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Hydrogen from Water and Sunlight

In a recent study from the U.S. Department of Energy’s (DOE) Argonne National Laboratory, plant biology has helped design a method to transform water into hydrogen and oxygen. During this chemical process, two membrane-bound protein complexes were made to react using energy from the sun.
The method is based on prior research (2011) which was conducted on the protein complex Photosystem I. This protein complex forms a membrane that uses electrons elicited from light and feeds them to an inorganic catalyst which enables hydrogen production. This, however, is only half of the process needed for hydrogen production.

Follow-up research (2015) focused on the direct binding of molecular catalysts to the Photosystem I protein. Originally, platinum nanoparticle catalysts were used for initiating the reaction, but they were soon replaced by cobalt or nickel-containing catalysts. Due to their surface chemistry and size, the latter can better adhere to Photosystem I molecules when excited electrons accumulate.

Further studies (most notably in 2018) showed how Photosystem I and Photosystem II proteins can be linked in photosynthetic membranes. When the Photosystem I complex is exposed to light, an electron momentarily enters from a ground state into an excited state, where it is separated from the atom with the help of a catalyst. One of the main challenges is that the electron remains excited only for a very short period of time during which the catalyst needs to “grab” it in order to initiate the reaction. The second protein complex, Photosystem II, then splits water atoms using energy from light and takes electrons from it, which are then re-introduced into Photosystem I.

The two protein complexes are embedded in thylakoid membranes, which are similar to the oxygen-creating chloroplasts in plants. This membrane forms a pathway for exchanging electrons between the two proteins.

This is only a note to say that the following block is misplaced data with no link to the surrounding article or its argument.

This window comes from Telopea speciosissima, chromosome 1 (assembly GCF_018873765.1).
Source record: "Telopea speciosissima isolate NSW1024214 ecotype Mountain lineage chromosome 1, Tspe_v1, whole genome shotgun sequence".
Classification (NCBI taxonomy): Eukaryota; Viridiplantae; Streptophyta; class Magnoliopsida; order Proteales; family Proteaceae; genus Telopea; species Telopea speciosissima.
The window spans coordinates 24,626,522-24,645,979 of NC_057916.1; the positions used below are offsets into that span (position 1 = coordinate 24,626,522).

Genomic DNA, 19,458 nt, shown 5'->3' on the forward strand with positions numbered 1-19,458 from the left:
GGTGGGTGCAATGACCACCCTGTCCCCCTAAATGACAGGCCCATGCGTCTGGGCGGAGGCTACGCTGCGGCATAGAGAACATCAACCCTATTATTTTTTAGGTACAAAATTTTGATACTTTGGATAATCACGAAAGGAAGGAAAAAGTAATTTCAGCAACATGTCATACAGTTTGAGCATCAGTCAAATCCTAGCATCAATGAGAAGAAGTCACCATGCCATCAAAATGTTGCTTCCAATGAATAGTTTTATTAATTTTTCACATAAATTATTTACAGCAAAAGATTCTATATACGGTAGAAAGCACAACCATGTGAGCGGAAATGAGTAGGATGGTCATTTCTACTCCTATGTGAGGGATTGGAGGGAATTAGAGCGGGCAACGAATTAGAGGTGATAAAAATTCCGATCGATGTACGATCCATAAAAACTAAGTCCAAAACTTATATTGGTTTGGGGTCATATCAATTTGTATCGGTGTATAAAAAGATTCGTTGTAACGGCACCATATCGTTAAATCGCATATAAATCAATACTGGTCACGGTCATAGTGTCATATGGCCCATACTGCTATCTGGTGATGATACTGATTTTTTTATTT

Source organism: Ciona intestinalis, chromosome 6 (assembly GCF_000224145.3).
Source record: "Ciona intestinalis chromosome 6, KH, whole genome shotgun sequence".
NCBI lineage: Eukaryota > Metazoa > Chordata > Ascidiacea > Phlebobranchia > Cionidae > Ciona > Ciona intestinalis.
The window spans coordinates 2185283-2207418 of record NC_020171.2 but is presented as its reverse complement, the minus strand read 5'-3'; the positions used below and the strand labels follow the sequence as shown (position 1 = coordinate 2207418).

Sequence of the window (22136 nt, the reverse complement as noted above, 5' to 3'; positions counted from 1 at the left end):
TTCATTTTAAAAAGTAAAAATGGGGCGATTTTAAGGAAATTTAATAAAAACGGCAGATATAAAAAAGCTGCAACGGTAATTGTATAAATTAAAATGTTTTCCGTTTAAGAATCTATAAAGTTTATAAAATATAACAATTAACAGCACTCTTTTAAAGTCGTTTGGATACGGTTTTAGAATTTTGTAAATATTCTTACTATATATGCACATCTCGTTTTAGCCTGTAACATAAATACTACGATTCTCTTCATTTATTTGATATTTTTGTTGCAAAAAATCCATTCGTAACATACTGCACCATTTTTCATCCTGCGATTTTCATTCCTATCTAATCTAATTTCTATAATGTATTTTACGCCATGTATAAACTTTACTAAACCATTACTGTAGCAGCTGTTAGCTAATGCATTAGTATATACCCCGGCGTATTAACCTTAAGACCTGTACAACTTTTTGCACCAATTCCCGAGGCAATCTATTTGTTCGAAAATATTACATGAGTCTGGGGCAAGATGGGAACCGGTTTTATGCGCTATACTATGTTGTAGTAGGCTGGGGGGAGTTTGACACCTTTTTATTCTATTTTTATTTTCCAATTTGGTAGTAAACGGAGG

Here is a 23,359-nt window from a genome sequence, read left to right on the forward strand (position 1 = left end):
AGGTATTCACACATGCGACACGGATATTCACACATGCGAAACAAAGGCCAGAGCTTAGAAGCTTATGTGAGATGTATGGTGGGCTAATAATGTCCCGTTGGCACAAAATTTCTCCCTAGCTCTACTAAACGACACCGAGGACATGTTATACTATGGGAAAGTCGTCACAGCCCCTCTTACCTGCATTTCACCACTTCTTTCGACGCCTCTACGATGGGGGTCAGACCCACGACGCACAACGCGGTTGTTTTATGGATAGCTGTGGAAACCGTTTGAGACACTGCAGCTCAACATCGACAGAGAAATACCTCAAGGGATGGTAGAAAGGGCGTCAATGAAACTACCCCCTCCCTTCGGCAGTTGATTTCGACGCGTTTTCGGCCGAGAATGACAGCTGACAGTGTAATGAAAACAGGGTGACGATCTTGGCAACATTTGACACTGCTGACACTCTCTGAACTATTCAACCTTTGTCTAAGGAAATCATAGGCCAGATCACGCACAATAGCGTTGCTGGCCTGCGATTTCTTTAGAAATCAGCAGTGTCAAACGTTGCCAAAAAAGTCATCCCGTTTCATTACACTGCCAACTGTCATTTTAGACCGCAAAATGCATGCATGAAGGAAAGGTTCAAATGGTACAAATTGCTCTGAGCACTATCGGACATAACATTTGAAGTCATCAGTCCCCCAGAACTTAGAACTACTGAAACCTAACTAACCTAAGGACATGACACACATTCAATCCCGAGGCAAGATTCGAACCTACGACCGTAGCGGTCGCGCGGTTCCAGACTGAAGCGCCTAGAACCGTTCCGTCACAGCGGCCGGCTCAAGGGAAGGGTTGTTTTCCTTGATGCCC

The next step in the research, according to Argonne chemist Lisa M. Utschig, involves incorporating the membrane-bound prototype into a living system. ​“Once we have an in vivo system — one in which the process is happening in a living organism — we will really be able to see the rubber hitting the road in terms of hydrogen production,” Utschig explains.

A main advantage of this design lies in its simplicity, as “you can self-assemble the catalyst with the natural membrane to do the chemistry you want”, the scientist claims. Also, the cobalt or nickel-containing catalysts could reduce the costs of producing hydrogen.
Furthermore, this process of sunlight-driven production of hydrogen from water could be the first step towards an alternative fuel to fossil fuels. It generates protein complexes which can convert water directly into hydrogen by using sunlight, thus creating an inexpensive solar fuel-producing system which helps to make solar fuels become a suitable energy source. These studies are an important step toward generating living photosynthetic systems for hydrogen production. Further research will have to be carried out on in vivo systems to demonstrate the employability of this novel process in the energy sector.